Who is Michael McKinney? Army veteran sentenced for shooting Black girl at Trump rally in Iowa
Army veteran Michael McKinney left the Iowa National Guard in 2017 after a five-year military career
POLK COUNTY, IOWA: A man was sentenced on Monday, August 9, to up to 10 years in jail for firing into a car full of Black teenage girls, injuring one of them, after an Iowa rally for then-President Donald Trump near the state Capitol, news outlets reported on Tuesday, August 10. Women for America First, a pro-Trump group, staged the rally, just before the rally they hosted on January 6 that led to the Capitol insurgency.
In other news of Trump supporter arrests, Florida man Paul Hodgkins was sentenced to eight months in prison followed by 24 months of supervised release on Monday, July 19, in the first felony sentencing in connection with the Capitol riots. The Munns, a Texas family of five, were recently arrested for the same after a friend turned them in.
The shooting, for which one Michael McKinney was charged on Monday, took place in the parking lot of a state office building east of the Iowa Capitol on December 6. It came after a demonstration organized by the pro-Trump group Women for America First on the city's south side for supporters who believed Trump had won the election legitimately in November.
Who is Michael McKinney?
Michael McKinney is a resident of St Charles, Iowa. He is an Army veteran who left the Iowa National Guard in 2017 after a five-year military career, the Associated Press reported. He was sentenced on Monday for a shooting that took place after a rally in Des Moines on December 6, KHQA reported.
According to authorities, the girl was in a car with a group of teens who were hurling insults at rally attendees, who were largely white. After the teenagers' automobile backed up and collided with a rally supporter's pickup truck, McKinney opened fire. He shot into the car while wearing body armor and carrying several firearms, injuring the then-15-year-old girl in the leg. According to court papers, he later claimed to officers that he felt he was in danger and was defending himself.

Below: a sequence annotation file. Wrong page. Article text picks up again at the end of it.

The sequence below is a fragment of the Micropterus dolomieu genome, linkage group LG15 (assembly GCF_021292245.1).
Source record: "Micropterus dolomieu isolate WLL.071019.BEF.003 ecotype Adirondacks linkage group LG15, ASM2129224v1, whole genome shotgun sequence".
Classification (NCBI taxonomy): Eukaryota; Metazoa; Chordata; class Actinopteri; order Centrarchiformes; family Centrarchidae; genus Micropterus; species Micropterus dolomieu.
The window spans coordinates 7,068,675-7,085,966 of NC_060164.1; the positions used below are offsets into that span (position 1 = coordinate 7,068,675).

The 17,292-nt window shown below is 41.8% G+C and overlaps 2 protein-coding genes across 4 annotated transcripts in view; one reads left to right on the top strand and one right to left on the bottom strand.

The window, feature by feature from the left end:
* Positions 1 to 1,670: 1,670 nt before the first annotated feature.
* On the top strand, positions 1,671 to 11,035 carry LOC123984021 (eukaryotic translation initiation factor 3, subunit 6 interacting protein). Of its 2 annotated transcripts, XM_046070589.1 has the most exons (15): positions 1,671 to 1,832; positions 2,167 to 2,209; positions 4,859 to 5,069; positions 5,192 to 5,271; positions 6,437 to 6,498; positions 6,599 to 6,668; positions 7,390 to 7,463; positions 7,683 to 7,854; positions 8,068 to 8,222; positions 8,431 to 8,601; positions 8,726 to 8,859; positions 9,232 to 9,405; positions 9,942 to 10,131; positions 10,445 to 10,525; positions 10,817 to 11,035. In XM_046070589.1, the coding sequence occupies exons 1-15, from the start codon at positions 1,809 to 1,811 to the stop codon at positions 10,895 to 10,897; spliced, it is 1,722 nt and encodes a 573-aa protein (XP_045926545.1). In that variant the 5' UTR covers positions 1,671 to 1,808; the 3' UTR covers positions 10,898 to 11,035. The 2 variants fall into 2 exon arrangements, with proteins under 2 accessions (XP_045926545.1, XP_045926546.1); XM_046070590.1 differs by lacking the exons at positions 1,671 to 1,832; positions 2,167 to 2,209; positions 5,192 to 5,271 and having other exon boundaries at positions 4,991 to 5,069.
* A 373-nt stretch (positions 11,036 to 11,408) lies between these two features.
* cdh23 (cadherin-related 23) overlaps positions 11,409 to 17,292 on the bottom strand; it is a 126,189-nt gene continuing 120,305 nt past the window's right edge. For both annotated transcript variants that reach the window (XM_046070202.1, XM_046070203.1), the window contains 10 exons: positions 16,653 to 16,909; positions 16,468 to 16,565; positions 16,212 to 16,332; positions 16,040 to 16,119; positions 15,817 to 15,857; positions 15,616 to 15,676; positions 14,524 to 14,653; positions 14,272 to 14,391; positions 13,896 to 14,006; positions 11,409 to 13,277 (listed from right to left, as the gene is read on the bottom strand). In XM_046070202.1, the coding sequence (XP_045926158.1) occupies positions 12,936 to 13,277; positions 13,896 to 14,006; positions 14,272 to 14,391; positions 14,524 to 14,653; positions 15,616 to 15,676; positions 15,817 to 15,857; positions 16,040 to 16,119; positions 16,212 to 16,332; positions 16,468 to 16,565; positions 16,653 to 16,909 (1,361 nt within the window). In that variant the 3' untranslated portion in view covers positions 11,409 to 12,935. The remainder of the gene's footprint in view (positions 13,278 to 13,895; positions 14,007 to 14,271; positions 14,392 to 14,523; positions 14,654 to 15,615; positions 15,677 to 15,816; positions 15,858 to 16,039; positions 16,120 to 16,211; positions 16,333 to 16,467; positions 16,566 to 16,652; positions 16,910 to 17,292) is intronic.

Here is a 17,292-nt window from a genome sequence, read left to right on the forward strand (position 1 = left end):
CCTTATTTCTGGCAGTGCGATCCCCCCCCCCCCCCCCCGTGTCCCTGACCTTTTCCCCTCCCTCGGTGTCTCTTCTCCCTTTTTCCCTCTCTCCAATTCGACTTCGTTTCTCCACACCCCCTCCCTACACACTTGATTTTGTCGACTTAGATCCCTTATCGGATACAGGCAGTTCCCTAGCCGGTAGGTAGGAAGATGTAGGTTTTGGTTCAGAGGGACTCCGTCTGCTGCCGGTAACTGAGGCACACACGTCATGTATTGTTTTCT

In June, McKinney pled guilty to deliberate harm and intimidation with a dangerous weapon. McKinney has been in custody since his arrest and has apologized to the girl, and admitted his poor judgment that day. "I used poor judgment on this matter," he said. "I want to truly and deeply express how sorry I am."
The judge, citing McKinney's lack of criminal history and good military discharge, imposed two concurrent terms of up to ten years, with no mandatory minimum to serve before he is eligible for parole. "I will be quite honest: I’m still perplexed as to how this happened," Judge Scott Beattie said. "I understand you’ve taken responsibility for it, and that’s an important factor."
According to The Des Moines Register, the girl stated in a statement read to the court Monday that she feared she was going to die that day and didn't know if she would be able to walk again. "I believed I was going to die the day I was shot. I didn’t know if I would be able to walk again," she wrote, according to USA Today, adding later "I’m a 16-year-old young lady and would love to love myself, but it’s hard when I look at my scars and remember the events of Dec. 6, 2020."
"Had she been seated, rather than standing, she could have been 16 and forever remained 16, had she been struck," prosecutor Olu Salami said, adding that the girl was standing in the car's open sunroof when she was struck.
Authorities minimized the shooting's political and racial background, claiming it was the result of a traffic argument. According to Army Times, Trump supporters blasted the police for charging McKinney, claiming that his gunfire saved rallygoers by scaring the car away and that McKinney frequently attended pro-police "Back the Blue" rallies.